Molina, the light-hitting catcher with an on-base percentage of only .197 entering the game, led off facing reliever David Weathers, who came into the game after two-time All-Star closer Danny Graves stopped warming up with the home team extending its lead in the eighth inning.
The Cardinals backstop drew a walk, and Abraham Nunez followed with another. Eckstein poked a single to right field to load the bases. Pinch-hitter Roger Cedeno struck out on three pitches, stalling the visitors’ momentum.
Up came Pujols, who entered the game hitting .417 with runners in scoring position.2 The eventual National League MVP hit a groundball to Aurilia for what appeared to be a game-ending double play. The Reds got the force out at second base, but Casey, the first baseman, was unable to make the pick, allowing Molina to score and the rally to continue.
Reggie Sanders, the veteran outfielder signed by the Cardinals in 2003, brought Nunez home with a single to left field, making it 9-5.
Reds manager Dave Miley turned to his bullpen, bringing in Graves, who had completed his first eight save opportunities in 2005 after a career-high 41 in 2004. He had yet to give up a home run in his first 11 appearances of the year and Edmonds, who along with Pujols and third baseman Scott Rolen made up the club’s three-headed “MV3” moniker for their middle-of-the-order potency, had gotten just three hits off him in 16 tries to date.
Graves hung a curveball and Edmonds, homerless since April 19, hit it into the right-center-field stands for a three-run home run. The Cardinals were within a run of tying the game, but still an out away from losing.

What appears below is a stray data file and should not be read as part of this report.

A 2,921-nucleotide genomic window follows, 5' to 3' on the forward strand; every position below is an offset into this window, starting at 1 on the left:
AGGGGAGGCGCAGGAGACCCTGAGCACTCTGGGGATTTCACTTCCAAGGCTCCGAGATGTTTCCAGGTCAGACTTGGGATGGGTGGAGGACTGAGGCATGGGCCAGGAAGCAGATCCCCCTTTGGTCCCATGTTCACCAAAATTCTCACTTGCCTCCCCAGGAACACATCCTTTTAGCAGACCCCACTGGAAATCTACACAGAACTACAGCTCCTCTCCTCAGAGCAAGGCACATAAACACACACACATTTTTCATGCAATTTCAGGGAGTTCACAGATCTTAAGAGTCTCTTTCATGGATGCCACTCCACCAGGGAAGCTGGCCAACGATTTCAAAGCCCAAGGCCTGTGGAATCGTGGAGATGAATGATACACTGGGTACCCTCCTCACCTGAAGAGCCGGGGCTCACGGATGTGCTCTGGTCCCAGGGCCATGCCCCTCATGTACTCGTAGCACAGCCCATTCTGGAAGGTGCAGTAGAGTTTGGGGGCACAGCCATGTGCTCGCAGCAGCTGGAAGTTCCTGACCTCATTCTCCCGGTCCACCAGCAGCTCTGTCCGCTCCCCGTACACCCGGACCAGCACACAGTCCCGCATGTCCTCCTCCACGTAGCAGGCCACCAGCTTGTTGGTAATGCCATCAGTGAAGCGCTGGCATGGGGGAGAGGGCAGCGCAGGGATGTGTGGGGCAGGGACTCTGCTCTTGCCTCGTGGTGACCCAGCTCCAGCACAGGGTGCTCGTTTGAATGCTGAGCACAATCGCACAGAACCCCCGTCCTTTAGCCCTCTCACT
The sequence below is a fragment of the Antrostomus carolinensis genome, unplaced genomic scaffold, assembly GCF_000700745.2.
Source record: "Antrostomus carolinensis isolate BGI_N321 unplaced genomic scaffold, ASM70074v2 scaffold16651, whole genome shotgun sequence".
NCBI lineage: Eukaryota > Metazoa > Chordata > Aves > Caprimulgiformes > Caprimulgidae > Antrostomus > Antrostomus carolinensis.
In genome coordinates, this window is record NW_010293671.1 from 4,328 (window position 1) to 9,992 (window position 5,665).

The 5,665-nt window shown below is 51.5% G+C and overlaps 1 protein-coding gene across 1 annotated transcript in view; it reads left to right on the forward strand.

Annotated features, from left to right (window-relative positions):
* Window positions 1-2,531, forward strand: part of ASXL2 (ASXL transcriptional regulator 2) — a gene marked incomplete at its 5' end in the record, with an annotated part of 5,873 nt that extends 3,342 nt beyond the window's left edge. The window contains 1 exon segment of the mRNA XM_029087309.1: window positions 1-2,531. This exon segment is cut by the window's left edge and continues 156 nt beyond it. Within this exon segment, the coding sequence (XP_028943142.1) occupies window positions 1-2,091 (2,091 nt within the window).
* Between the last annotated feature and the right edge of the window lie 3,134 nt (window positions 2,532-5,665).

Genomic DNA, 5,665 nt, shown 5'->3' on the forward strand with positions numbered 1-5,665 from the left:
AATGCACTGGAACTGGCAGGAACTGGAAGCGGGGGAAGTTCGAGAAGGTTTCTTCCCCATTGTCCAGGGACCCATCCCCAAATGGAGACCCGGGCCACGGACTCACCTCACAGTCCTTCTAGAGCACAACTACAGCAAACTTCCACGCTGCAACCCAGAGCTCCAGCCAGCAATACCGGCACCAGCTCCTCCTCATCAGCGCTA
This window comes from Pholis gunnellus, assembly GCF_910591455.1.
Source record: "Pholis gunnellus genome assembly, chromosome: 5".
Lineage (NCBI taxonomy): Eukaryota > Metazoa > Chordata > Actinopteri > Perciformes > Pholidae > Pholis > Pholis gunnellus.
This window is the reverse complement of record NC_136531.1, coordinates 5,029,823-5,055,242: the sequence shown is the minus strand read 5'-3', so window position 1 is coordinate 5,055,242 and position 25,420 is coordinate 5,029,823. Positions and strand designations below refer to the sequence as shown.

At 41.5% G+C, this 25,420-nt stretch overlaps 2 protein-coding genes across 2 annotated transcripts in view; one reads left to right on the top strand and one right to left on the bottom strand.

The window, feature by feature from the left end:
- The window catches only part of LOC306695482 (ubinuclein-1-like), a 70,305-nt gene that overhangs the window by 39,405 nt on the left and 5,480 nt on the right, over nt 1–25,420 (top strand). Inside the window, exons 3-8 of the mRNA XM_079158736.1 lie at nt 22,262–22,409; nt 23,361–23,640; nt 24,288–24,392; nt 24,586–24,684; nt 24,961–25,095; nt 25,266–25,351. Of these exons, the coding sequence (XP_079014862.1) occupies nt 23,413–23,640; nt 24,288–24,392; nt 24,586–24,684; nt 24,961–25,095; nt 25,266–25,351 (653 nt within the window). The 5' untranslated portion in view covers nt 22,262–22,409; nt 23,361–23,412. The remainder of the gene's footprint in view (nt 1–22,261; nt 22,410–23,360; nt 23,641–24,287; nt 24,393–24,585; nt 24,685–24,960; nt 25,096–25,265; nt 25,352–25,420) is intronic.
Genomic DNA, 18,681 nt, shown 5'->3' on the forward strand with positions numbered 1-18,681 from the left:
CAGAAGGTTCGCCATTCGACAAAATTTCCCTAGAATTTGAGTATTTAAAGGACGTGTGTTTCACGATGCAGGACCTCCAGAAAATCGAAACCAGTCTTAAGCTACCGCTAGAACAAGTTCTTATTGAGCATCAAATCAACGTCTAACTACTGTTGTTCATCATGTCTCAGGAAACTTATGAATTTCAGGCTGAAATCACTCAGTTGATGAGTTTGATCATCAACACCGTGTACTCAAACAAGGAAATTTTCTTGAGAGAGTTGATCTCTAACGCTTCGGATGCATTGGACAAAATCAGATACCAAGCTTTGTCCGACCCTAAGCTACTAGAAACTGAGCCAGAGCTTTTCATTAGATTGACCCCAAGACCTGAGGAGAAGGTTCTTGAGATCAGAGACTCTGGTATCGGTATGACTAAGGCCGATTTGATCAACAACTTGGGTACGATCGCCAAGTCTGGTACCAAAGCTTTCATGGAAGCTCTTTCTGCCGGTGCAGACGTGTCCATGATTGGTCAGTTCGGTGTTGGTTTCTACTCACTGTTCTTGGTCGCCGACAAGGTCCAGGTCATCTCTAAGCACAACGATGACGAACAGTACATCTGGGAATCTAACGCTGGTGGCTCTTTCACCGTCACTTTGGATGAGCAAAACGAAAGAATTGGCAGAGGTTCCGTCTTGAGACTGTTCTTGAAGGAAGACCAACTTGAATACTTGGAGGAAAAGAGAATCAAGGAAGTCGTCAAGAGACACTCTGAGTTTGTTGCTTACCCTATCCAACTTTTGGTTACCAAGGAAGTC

Mark Grudzielanek, the beneficiary of a misplay by Casey in the sixth inning, again found himself on the receiving end of one after hitting a hard groundball to the first baseman that he was unable to corral.
John Mabry, who had started the game at third base in place of an ailing Rolen, came to the plate homerless so far in the season. He sent Graves’ first pitch over the center-field wall – not far from where Griffey’s controversial sixth-inning home run hit – for a two-out, two-run go-ahead home run. The Cardinals had scored seven runs in the frame, including six with two outs, to take the lead.
“We kept building on mistakes,” Sanders said.3
Boos rained down from the Cincinnati fans, but the game wasn’t over yet.4
Randa hit a leadoff single to left field, putting the tying run on base. Aurilia tried to sacrifice him to second, but Molina pounced on the bunt and recorded the force out at second base. LaRue was hit by a pitch, but a groundball to shortstop by right fielder Austin Kearns turned into a game-ending double play – the twin killing the Reds weren’t able to turn in the Cardinals’ half of the inning.
“It’s not easy to give a big-league game away, but we did,” Miley said.6
The comeback was the biggest for the Cardinals since they came from eight down against the Reds on May 12, 2002, and the biggest ninth-inning comeback ever for the team.7
For the Reds, it was the first time they blew a six-run lead in the ninth inning since 1952. The Reds released Graves, the only Vietnamese-born player in major-league history, later in May.8
The Reds finished in fifth place in the Central Division, 27 games behind the Cardinals, who came within two games of repeating as National League champions after winning 100 games in the regular season – none more improbable than this one.
In addition to the sources mentioned in the Notes, the author consulted the Baseball-Reference.com box-score and game logs.
1 Joe Strauss, “Cards Stun Reds with 7 in 9th,” St. Louis Post-Dispatch, May 3, 2005.
4 Associated Press, “Edmonds, Mabry Cap Biggest 9th-Inning Rally in Cards History,” ESPN, May 3, 2005.
5 Isringhausen had been an All-Star with Oakland in 2000. He was named to the All-Star team in 2005 as well.
6 “Edmonds, Mabry Cap Biggest 9th-Inning Rally in Cards History.”
8 Bob Nightengale, “‘I Was OK with Not Living’: What Happens When an All-Star Pitcher Suffers From Depression,” USA Today, September. 29, 2019.